American Heritage

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  • Format: Paperback
  • Copyright: 2011-02-01
  • Publisher: Hillsdale College Pr
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Too many colleges and universities have become places for focusing on means and not upon ends-and, as such, places where the confused and bewildered of the next generation acquire techniques and tools, but graduate having gained neither direction nor order to their souls.The Hillsdale College History Faculty has painstakingly assembledAmerican Heritage: A Readerin order to provide its own students with a true liberal arts education grounded in the American tradition. Perfect for classroom use at the high school level and up, this extraordinary textbook will provide readers both inside and outside the classroom with a traditional educational experience that enlarges and ennobles the mind.From the Preface:"The primary role of this Reader is to supply a rich sample of documents from the periods we examine. These primary sources provide portals into the American past. Reading them, we escape the provincialism of our own time and culture. As artifacts of the past, they do not convey information merely, but they are the sources that historians interpret to make sense of our past. Consequently, we invite students to engage in the same enterprise as they examine these fragments of the American past as the primary means of understanding both the roots of American order and sources for contemporary disorders. This daunting task of viewing sympathetically ideas that, although part of our heritage, seem distant and alien is an important and exhilarating part of a proper education in which one seeks to make sense of oneself as an American."

Table of Contents

Prefacep. ix
The Colonial Heritagep. 1
Introductionp. 3
Laws of Virginiap. 9
Two Colonial Covenantsp. 13
The Mayflower Compactp. 13
The Salem Covenantp. 14
A Modell of Christian Charityp. 15
Speech to the General Courtp. 29
Capital Lawesp. 33
Frame of Government of Pennsylvaniap. 37
The Secret Diaryp. 47
Awakenings and Enlightenmentsp. 61
Introductionp. 63
A Faithful Narrative of the Surprising Work of Godp. 71
The Kingdom of Godp. 83
On George Whitefieldp. 95
Advice to a Young Tradesmanp. 99
Autobiographyp. 101
The American Foundingp. 113
Introductionp. 115
Causes and Necessities of Taking Up Arms-Second Continental Congressp. 121
Declaration of Independencep. 127
Fast Day Proclamations-Continental Congressp. 133
The Meaning of the Revolutionp. 135
Americap. 135
Letter from Thomas Jefferson to Henry Leep. 136
The Northwest Ordinancep. 137
Constitution of the United Statesp. 145
The Bill of Rightsp. 157
Letter of Brutusp. 159
Federalist 1p. 165
Federalist 10p. 169
Federalist 39p. 177
Federalist 51p. 183
Letters of Fabiusp. 187
Declaration of the Rights of Man and of the Citizenp. 195
First Inaugural Addressp. 199
Selectionsp. 203
On the Principles of Political Moralityp. 209
Farewell Addressp. 215
Kentucky Resolutionp. 229
Counter-Resolutionsp. 237
First Inaugural Addressp. 245
Letter from Thomas Jefferson to Robert Livingstonp. 249
The Pleasures of Agriculturep. 253
Democratization and Expansionp. 257
Introductionp. 259
History of Cosmopolitep. 265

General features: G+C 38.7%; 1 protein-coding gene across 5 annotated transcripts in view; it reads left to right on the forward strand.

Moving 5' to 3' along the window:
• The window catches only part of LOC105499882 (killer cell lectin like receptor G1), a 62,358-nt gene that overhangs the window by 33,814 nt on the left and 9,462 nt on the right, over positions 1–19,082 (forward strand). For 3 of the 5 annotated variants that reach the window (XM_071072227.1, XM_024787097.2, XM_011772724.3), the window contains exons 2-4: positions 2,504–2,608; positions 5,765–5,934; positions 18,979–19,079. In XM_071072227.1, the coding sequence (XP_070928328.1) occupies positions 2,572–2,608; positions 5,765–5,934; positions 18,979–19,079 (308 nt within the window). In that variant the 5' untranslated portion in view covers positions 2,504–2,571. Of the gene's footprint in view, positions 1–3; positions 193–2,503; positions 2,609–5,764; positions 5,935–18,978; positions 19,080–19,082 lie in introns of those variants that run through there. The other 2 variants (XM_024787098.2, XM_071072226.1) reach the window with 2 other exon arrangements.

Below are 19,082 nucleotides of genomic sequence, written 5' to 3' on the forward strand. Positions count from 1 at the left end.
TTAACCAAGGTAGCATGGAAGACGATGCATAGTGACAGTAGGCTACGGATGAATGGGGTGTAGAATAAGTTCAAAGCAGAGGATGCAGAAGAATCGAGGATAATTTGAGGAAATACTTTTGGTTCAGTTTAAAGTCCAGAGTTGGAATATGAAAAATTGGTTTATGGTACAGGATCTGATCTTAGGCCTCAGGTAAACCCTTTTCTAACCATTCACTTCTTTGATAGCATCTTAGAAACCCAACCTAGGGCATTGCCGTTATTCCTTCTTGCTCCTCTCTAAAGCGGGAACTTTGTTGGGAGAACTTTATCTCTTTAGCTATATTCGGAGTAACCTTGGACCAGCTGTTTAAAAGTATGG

What a Revival of Religion Isp. 273
First Annual Messagep. 285
Democracy in Americap. 295
Remarks on Seneca Fallsp. 331
Letter from the Alamop. 337
The Great Nation of Futurityp. 339
The Destiny of the Racep. 345
Earth's Holocaustp. 349
Sectionalism and Civil Warp. 365
Introductionp. 367
Disquisition on Governmentp. 373
Sociology for the Southp. 387
What to the Slave is the Fourth of July?p. 395
The College and the Republicp. 415
DredScott v. Sanfordp. 421
Lincoln-Douglas Debatesp. 425
King Cottonp. 447
Declaration of Causes-South Carolinap. 451
Secession Resolutions-State of Mississippip. 457
Secession Ordinancess-South Carolina, Mississippi, Floridap. 459
Address to the People of the Slave-Holding Statesp. 463
First Inaugural Addressp. 473
Cornerstone Speechp. 483
Letter to His Wifep. 495
Meditation on the Divine Willp. 497
Gettysburg Addressp. 499
Second Inaugural Addressp. 501
The Gilded Agep. 503
Introductionp. 505
The New Southp. 513
Wealthp. 523
The Creed of the Old Southp. 533
People's Party Platformp. 541
The Frontier in American Historyp. 547
Autobiographyp. 555
The Fallacy of Territorial Extensionp. 559
The March of the Flagp. 565
Platformp. 573
The Eclipse of Liberalismp. 577
Plunkitt of Tammany Hallp. 581
Pragmatismp. 589
The New Nationalismp. 605
The New Freedomp. 619
America Between the Warsp. 629
Introductionp. 631
War Messagep. 635
Fourteen Pointsp. 643
The Age of Playp. 649
What It Means to Be A Boy Scoutp. 653
Ordered Liberty and World Peacep. 655
The Press Under a Free Governmentp. 659
The Reign of Lawp. 663
The Inspiration of the Declarationp. 667
Scopes Trialp. 677
The Modern Temperp. 705
Commonwealth Club Addressp. 717
First Inaugural Addressp. 729
The Dominant Dogma of the Agep. 735
America Since World War IIp. 739
Introductionp. 741
America Firstp. 747
State of the Union Address (1942)p. 753
State of the Union Address (1944)p. 761
The Truman Doctrinep. 765
The Sources of Soviet Conductp. 769
NSC-68: United States Objectives and Programs for National Security-National Security Councilp. 775
Letter to My Childrenp. 779
The Problem of Traditionp. 797
Brown v. Board of Educationp. 811
The Sharon Statement-Young Americans for Freedomp. 817
Farewell Addressp. 819
Inaugural Addressp. 825
The Port Huron Statement-Students for a Democratic Societyp. 829
Letter from the Birmingham City Jailp. 835
Peace without Conquestp. 851
The Liberal Twilightp. 859
First Inaugural Addressp. 871
Speech Before Commonsp. 877
Table of Contents provided by Ingram. All Rights Reserved.

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